Paul starts out by defining sin. Sin is evil which existed before the Law and is pointed out by God’s Law, and is the cause of death. Undergirding this argument is Paul’s belief that humans would live eternally in the presence of God, like of Adam and Eve in the garden before they sinned, if it were not for sin. Humans would not know what is allowed and what is prohibited without God’s Law stating so. Even before God gave the Law to Moses, people sinned.
Paul is setting aside Eve here for a moment and using Adam as a sort of metaphor. Through one man, Adam, sin entered the world. Through one man, Jesus, grace, mercy, and forgiveness enter the world, and all of these are stronger than sin. Adam’s sin is compounded daily by the many acts of sin committed by humans every moment, but Jesus’ grace and forgiveness overpower and defeat the sins multiplying exponentially.
Then Jesus was led up by the Spirit into the wilderness to be tempted by the devil. 2He fasted forty days and forty nights, and afterwards he was famished. 3The tempter came and said to him, “If you are the Son of God, command these stones to become loaves of bread.” 4But he answered, “It is written, ‘One does not live by bread alone, but by every word that comes from the mouth of God.’” 5Then the devil took him to the holy city and placed him on the pinnacle of the temple, 6saying to him, “If you are the Son of God, throw yourself down; for it is written, ‘He will command his angels concerning you,’ and ‘On their hands they will bear you up, so that you will not dash your foot against a stone.’” 7Jesus said to him, “Again it is written, ‘Do not put the Lord your God to the test.’”8Again, the devil took him to a very high mountain and showed him all the kingdoms of the world and their splendor; 9and he said to him, “All these I will give you, if you will fall down and worship me.” 10Jesus said to him, “Away with you, Satan! for it is written, ‘Worship the Lord your God, and serve only him.’” 11Then the devil left him, and suddenly angels came and waited on him.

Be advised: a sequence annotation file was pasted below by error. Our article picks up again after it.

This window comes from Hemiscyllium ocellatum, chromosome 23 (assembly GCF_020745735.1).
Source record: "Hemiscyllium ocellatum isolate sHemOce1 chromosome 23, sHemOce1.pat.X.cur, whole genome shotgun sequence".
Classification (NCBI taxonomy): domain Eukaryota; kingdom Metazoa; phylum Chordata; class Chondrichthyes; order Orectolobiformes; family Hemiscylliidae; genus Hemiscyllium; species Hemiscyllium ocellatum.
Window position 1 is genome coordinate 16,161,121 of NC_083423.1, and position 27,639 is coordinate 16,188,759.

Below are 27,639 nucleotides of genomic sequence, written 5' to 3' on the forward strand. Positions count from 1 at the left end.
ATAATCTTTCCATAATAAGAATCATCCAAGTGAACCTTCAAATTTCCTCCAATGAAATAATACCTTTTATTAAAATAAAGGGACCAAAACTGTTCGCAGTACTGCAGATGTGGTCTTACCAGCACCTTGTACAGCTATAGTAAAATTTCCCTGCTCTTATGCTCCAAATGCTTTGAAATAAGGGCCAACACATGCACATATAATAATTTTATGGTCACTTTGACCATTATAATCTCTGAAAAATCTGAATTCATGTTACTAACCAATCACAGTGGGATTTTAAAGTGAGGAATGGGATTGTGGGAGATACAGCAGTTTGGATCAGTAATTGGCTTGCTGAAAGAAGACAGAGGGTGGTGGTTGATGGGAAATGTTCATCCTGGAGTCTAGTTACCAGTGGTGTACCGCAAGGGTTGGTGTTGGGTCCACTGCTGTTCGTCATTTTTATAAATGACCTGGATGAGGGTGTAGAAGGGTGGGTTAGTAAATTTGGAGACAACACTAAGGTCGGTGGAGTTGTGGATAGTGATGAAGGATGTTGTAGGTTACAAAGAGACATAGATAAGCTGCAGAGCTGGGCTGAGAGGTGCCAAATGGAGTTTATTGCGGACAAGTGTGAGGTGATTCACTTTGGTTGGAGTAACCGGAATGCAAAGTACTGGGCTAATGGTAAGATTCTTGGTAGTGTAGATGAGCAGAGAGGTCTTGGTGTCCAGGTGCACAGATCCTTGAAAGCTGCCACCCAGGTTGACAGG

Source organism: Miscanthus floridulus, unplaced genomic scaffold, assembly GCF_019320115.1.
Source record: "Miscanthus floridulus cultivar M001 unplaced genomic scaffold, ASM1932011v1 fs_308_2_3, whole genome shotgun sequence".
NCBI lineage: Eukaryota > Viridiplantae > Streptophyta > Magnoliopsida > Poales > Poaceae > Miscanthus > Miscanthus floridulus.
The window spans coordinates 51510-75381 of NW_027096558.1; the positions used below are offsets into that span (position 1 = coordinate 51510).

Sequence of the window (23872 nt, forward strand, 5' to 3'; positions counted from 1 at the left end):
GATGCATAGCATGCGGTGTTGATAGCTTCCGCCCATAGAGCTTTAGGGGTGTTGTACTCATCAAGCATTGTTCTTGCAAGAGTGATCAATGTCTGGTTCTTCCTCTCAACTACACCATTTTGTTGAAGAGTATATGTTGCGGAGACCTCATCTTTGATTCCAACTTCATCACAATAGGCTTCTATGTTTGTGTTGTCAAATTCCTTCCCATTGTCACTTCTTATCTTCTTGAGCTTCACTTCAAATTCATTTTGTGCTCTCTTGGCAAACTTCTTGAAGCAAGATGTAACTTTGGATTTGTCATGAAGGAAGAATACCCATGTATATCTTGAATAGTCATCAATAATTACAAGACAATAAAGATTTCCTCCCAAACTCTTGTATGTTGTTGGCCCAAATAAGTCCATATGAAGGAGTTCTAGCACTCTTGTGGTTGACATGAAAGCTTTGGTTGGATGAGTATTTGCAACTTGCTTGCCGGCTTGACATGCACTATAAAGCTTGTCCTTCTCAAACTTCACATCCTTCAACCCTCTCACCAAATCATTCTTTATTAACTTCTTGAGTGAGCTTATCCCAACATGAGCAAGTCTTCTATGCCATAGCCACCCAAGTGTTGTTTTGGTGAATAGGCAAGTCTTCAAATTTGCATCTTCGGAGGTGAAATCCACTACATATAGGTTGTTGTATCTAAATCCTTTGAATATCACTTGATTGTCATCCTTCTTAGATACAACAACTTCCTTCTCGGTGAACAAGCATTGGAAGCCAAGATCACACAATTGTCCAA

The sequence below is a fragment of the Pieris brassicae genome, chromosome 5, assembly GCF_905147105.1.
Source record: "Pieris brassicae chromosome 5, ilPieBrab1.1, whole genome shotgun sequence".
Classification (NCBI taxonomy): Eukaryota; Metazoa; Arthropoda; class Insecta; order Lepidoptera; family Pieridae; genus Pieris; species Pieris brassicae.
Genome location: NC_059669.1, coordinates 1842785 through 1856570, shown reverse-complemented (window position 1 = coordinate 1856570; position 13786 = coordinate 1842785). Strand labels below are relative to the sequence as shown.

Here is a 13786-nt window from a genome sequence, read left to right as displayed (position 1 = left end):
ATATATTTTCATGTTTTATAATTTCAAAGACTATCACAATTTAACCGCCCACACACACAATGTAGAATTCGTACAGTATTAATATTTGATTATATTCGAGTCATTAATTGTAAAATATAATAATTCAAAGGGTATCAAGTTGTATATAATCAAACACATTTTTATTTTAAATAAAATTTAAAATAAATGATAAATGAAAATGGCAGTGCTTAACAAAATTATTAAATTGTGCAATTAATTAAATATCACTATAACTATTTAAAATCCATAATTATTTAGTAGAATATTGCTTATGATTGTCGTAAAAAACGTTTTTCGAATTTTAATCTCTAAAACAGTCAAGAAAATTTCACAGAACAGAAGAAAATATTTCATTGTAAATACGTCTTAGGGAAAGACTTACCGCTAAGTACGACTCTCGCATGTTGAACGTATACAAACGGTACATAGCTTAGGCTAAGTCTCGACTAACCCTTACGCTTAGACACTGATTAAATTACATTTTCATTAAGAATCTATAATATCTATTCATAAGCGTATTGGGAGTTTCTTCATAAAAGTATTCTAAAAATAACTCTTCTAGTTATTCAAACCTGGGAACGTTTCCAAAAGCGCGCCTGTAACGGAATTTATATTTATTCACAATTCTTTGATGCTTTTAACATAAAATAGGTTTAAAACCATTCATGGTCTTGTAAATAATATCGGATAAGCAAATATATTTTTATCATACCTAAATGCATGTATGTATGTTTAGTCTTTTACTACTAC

The main theme of the gospel of Matthew is the conflict between God and evil; whose will is to be done?! Whether Jesus is being opposed by the Jewish authorities, Peter, demons, or Satan himself, Jesus almost always responds by quoting Deuteronomy, which is Moses’ exposition on God’s Law.
The book of Exodus recounts the story of the Israelites being called, by God, out of slavery in Egypt. The gospel is Matthew is the only gospel that recounts the story of Mary and Joseph fleeing with Jesus to Egypt to escape Herod the Great’s jealousy induced slaughter of infants in Bethlehem. God called Israel out of Egypt in the Hebrew Scriptures, and God called Jesus out of Egypt in the New Testament. “Out of Egypt have I called my son!”
Just as the Israelites wandered the wilderness for 40 years, this story tells of Jesus in the wilderness for 40 days. The Israelites wandered for 40 years so that the generation of people who lived under slavery in Egypt and rebelled against God with the golden calf would all die off. So, for those Israelites, the wilderness meant death. But these 40 days for Jesus mean an epoch battle against evil which Jesus will win, thus redeeming the wilderness and making it a place of life.